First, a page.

Friday, June 09, 2006

Can God be Blamed for the Nazi Holocaust? Reflections on the "Problem of Evil" and Human Free Will

On the Lutheran Three Hierarchies blog, a piece by columnist Richard Cohen was posted:

Religious people can wrestle with the pope's remarks. What does it mean that God was silent? That He approved? That He liked what He saw? That He didn't give a damn? You tell me. And what does it mean that He could "tolerate all this"? That the Nazis were okay by Him? That even the murder of Catholic clergy was no cause for intercession? I am at a loss to explain this. I cannot believe in such a God.

This is a God who was away from his desk or something and did not notice the plumes of human ash reaching to the heavens themselves. Is that what the pope wants us to believe? No, I think it is something even worse: If God was silent, who could blame the church for being silent, too? Is that what Benedict is saying? If so, he is continuing the tradition of saying nothing.
Blogmaster "CPA" (words in blue) commented:

Thanks for the reference. Of course the flip side is, if there is no God, and we are not fallen, then we are simply natural and the Auschwitz that leads Richard Cohen to cry in despair is simply another, rather successful bit of natural selection, kind of like what happened when dingos in Australia wiped out native predators. And as I saw a NY Times op-ed say today, in the world of nature the word "cruel" doesn't fit.

I then contributed my $00.02 worth:

I would say the whole abominable mess of World War II and Hitler would and could have very easily been prevented if folks had listened to one man: Winston Churchill. But such is the folly of men that they want to believe that everything is fine (the Neville Chamberlain appeasement mentality).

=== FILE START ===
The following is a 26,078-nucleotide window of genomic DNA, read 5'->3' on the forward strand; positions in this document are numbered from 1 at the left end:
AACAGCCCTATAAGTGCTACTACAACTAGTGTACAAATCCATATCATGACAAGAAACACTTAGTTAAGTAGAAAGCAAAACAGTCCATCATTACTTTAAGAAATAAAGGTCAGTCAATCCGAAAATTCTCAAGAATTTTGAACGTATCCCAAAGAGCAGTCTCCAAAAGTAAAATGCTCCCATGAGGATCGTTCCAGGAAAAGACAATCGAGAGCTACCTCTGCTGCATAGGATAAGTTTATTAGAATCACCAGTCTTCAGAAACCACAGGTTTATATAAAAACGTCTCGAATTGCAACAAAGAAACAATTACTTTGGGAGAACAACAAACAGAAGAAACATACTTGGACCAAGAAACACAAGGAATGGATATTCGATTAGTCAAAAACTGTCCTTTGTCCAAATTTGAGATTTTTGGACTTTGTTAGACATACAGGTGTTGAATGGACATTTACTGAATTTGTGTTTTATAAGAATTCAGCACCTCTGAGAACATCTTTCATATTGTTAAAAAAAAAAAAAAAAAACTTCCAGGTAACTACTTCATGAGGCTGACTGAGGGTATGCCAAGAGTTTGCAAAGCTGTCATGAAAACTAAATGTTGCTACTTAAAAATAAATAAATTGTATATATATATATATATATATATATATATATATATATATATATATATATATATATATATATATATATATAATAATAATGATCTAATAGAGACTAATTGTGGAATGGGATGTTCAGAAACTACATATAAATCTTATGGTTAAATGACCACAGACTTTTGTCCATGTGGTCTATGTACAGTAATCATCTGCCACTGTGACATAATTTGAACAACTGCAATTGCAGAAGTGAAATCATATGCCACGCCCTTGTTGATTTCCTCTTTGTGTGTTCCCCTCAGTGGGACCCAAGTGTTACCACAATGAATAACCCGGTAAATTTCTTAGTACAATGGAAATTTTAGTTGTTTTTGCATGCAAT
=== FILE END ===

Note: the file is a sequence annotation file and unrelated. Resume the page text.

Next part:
Churchill warned all through the 30s of the German military build-up, but no one wanted to listen to him. At the same time, Malcolm Muggeridge was exposing Stalin's starving of ten million Ukrainians but no one wanted to listen to him, either.

It's as simple as that. Germany was disarmed after World War I; what happened a mere 15 years later when they started building tanks and fighter planes again? Nothing, of course.

C.S. Lewis estimated that four-fifths of evil is done by man to man. If something as terrible as WWII and the death camps and genocide (and the US's wiping out of 100,000 at a time in Hiroshima, and the dreadful bombings of Dresden and Tokyo, so that we aren't innocent either) could have been prevented by the simplest common sense, and listening to one clear-minded man, then where do we get off blaming God for this idiotic folly of mankind?